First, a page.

When contacted by Daily Maverick, Defence Department spokesman Siphiwe Dlamini said that he was aware of the incident but could not comment. “This is a UN issue, not a defence force issue. We may discuss it internally, but as for us commenting on that matter, it would be inappropriate, because that command is for those people wearing blue helmets,” he said.

John Stupart, editor of African Defence Review, said that South African troops in the DRC have limited freedom to act in these kinds of situations, requiring approval from both Monusco leadership and the Congolese government. “It was a series of errors, ranging from the Congolese army to Monusco to a possibly inexperienced SANDF officer, and it wasn't necessarily just the SANDF to blame,” he said.

Tensions in the area have been brewing after the establishment of a nearby displaced persons camp for returning members of the Hutu ethnic minority. Some local leaders complained that this brought elements of the FDLR into the area. The FDLR is a Hutu militia with origins in the 1994 Rwandan genocide.

“This camp, which was built close to the base of Monusco in Miriki, hosts Hutus from Rutshuru. Since 1996, there have always been wars...But we have never seen such a massacre happening so far. Installing this camp allowed the infiltration of FDLR,” said Gervais Paluku, Miriki’s traditional chief, in an interview with RFI.

Paluku claims that returning Congolese Hutus, along with the FDLR, carried out the attack on his village. It is thought that he was the target of the attack, although he was not present at the time.

This is not the first time that Monusco has been accused of failing to prevent a civilian massacre. In June 2014, 30 civilians were killed in an attack by gunmen on a village in South Kivu province. Peacekeepers in a Monusco base just nine kilometres away did not intervene. “The Congolese army and UN peacekeepers left civilians in Mutarule to be slaughtered even though they got desperate calls for help when the attack began,” said Anneke Van Woudenberg, Africa advocacy director at Human Rights Watch. DM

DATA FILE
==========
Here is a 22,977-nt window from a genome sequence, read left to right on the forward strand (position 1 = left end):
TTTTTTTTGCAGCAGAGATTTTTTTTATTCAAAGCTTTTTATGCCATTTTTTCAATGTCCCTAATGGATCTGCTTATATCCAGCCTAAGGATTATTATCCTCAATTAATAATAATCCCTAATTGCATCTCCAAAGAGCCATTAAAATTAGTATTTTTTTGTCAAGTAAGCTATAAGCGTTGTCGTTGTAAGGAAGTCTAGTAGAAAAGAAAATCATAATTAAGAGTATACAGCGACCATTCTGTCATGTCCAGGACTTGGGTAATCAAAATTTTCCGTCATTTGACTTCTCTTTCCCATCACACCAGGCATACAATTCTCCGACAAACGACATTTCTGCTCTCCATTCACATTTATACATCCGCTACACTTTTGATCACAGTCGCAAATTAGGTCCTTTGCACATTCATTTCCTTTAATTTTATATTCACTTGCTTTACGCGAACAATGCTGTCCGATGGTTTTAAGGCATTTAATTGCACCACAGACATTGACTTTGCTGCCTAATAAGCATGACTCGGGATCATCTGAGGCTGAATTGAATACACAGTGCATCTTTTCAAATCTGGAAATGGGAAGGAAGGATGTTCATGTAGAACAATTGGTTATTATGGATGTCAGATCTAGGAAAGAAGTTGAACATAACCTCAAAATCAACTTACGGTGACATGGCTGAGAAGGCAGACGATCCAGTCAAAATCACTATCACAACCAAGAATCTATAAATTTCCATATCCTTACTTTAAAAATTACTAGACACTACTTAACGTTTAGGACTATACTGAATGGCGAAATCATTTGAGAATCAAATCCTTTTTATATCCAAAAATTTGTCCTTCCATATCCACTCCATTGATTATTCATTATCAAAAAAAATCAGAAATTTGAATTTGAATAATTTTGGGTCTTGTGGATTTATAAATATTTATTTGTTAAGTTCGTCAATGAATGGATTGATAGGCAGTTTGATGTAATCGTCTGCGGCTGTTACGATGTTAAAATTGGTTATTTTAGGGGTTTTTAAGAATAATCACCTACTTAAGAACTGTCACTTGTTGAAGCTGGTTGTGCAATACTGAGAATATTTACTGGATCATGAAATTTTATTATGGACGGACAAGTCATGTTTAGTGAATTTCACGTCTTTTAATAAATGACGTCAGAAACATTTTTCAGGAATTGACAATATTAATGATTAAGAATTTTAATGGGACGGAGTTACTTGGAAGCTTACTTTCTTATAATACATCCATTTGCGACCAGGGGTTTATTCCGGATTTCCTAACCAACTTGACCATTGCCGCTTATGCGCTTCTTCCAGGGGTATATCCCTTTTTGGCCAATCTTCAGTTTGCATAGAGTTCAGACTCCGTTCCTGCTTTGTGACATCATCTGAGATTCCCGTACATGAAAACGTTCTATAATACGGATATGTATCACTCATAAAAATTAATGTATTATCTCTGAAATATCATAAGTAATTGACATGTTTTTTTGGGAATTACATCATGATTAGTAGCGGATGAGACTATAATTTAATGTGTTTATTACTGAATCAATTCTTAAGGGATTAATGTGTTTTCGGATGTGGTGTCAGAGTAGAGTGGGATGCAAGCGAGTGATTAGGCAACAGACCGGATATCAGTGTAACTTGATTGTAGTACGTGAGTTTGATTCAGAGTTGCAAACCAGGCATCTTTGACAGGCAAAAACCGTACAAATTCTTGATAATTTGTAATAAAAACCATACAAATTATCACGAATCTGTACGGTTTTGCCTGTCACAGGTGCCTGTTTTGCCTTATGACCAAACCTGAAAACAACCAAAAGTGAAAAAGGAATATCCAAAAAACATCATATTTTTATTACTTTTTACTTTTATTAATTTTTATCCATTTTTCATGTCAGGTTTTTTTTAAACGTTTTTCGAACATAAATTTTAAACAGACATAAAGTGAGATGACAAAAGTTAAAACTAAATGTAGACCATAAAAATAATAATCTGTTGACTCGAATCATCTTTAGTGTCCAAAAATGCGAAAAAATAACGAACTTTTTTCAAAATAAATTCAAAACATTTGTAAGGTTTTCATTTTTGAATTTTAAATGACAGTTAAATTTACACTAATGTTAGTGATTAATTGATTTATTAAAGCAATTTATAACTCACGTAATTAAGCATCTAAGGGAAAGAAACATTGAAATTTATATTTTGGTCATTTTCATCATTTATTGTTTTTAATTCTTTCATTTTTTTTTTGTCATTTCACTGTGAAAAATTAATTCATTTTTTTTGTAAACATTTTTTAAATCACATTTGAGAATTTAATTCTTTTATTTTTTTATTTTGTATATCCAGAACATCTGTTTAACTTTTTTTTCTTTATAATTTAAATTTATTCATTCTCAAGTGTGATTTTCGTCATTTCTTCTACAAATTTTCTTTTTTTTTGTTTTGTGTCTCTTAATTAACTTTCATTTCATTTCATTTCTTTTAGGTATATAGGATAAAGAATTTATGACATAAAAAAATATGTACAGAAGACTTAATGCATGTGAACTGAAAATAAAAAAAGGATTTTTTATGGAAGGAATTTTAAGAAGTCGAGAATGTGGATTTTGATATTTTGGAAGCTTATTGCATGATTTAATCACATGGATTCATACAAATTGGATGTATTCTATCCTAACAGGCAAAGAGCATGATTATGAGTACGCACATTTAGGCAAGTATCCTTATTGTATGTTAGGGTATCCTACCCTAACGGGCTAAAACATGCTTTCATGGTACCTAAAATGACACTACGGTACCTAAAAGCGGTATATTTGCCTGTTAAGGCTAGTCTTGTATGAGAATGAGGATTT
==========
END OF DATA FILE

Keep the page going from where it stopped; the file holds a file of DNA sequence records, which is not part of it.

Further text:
Read more:

  • 'Inadequate' response by peacekeepers to DR Congo massacre: UN general on AFP

Photo: A militant from the Democratic Forces for the Liberation of Rwanda (FDLR) squats near a pile of weapons after their surrender in Kateku, a small town in eastern region of the Democratic Republic of Congo (DRC), May 30, 2014. REUTERS/Kenny Katombe.

  • Simon Allison
    AllsionBW
    Simon Allison

    Simon Allison covers Africa for the Daily Maverick, having cut his teeth reporting from Palestine, Somalia and revolutionary Egypt. He loves news and politics, the more convoluted the better. Despite his natural cynicism and occasionally despairing tone, he is an Afro-optimist, and can’t wait to witness and chronicle the continent’s swift development over the next few decades.

  • Africa